During presentations or lectures, I try to always use a back channel. Sometimes there is a lot of information to cover - and I can't get to everyone's questions. Different tools allow you to do different things with students or an audience. When I think of my classroom I really like back channels that give my shy students a place to ask questions or contribute to a conversation, the chance for everyone to ask questions (there's always that one with a million questions..in a back channel they won't complete dominate the discussion), an opportunity to get a sense of students' interest about a topic, and most importantly branch the conversation outside of the classroom. So, below are three tools I use with students and teachers:
Today's Meet This is a free service to host a back channel during lecture, discussions, or presentations. I've used Today's Meet in a couple different scenarios: first class of the year, professional development presentations, conference presentations, and edCamps. When I introduce a unit, I like using back channels. Students can write questions or comments as they pop into their heads. A back channel enables students to ask more questions or add comments. It's a less stressful environment, in my opinion. Plus, a lot of times I have to stop to answer a question, or hold a question, get to the student, and they have forgot the question.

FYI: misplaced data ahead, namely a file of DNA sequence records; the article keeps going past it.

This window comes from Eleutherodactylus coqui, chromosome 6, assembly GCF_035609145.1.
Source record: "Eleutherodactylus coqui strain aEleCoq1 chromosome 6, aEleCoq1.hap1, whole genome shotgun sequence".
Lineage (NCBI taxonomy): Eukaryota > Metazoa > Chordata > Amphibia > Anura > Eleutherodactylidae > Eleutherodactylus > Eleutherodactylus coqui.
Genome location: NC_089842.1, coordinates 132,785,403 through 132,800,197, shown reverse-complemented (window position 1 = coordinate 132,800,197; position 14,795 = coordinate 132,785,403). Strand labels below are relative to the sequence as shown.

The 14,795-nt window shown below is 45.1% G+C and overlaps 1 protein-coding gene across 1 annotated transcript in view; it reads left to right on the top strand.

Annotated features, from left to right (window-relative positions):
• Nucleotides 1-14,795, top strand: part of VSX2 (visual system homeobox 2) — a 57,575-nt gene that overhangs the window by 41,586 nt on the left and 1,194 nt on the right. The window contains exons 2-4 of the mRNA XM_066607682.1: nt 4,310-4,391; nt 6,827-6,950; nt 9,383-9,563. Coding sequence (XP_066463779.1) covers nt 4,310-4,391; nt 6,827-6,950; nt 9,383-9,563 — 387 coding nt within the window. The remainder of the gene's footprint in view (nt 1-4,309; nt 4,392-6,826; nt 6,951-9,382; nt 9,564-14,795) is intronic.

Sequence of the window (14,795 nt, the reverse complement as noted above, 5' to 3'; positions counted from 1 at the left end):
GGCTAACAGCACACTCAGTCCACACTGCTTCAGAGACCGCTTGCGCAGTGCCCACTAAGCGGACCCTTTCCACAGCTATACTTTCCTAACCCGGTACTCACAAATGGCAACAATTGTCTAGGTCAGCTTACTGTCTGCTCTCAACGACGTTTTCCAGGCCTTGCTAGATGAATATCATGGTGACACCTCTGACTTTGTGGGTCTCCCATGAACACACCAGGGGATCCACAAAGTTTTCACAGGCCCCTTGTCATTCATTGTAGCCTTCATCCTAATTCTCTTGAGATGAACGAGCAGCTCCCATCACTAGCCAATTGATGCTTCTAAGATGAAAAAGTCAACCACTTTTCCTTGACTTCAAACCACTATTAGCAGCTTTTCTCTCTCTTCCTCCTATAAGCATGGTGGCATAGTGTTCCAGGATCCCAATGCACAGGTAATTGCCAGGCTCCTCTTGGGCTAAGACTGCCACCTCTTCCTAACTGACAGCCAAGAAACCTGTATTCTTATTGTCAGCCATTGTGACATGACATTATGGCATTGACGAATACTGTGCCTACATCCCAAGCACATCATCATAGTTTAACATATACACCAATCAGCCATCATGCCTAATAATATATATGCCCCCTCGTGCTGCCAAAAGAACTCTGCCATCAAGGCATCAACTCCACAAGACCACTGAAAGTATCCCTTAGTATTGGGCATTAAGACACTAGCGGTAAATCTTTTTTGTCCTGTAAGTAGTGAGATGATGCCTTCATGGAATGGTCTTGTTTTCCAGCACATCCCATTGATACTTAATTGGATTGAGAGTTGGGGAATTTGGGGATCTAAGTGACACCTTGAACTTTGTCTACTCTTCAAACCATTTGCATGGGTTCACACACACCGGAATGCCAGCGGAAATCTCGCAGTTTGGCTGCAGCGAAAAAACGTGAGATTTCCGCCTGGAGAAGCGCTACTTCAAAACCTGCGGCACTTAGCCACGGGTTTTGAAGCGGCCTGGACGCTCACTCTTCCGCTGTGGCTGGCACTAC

Socrative Informal assessment meet back channel! Socrative allows student to reply to questions without entering their names - so you can get anonymous feedback. In a single response activity, I ask a question and students respond on Socrative. Great way to check for understanding. Socrative also has quiz-based activities that give students short quizzes - multiple choice, true/false, and short answer. Recently they added the option to include pictures in the questions - great for the math people! The results show up in real-time and you can download a report of all students' answers when the quiz is completed.
Padlet KWL charts are great - and I"m still a fan of writing on my white board...but I also like putting the responsibility of what they know, what to know, and what they've learned on them. So, using Padlet is a great way to accomplish this. Padlet, formerly known as Wall Wisher, is a great blank space. You can randomize the posts or customize it like a news feed. I've even used it as a mock Twitter feed when students work on simplified summaries. You can save your padlets and download as a pdf.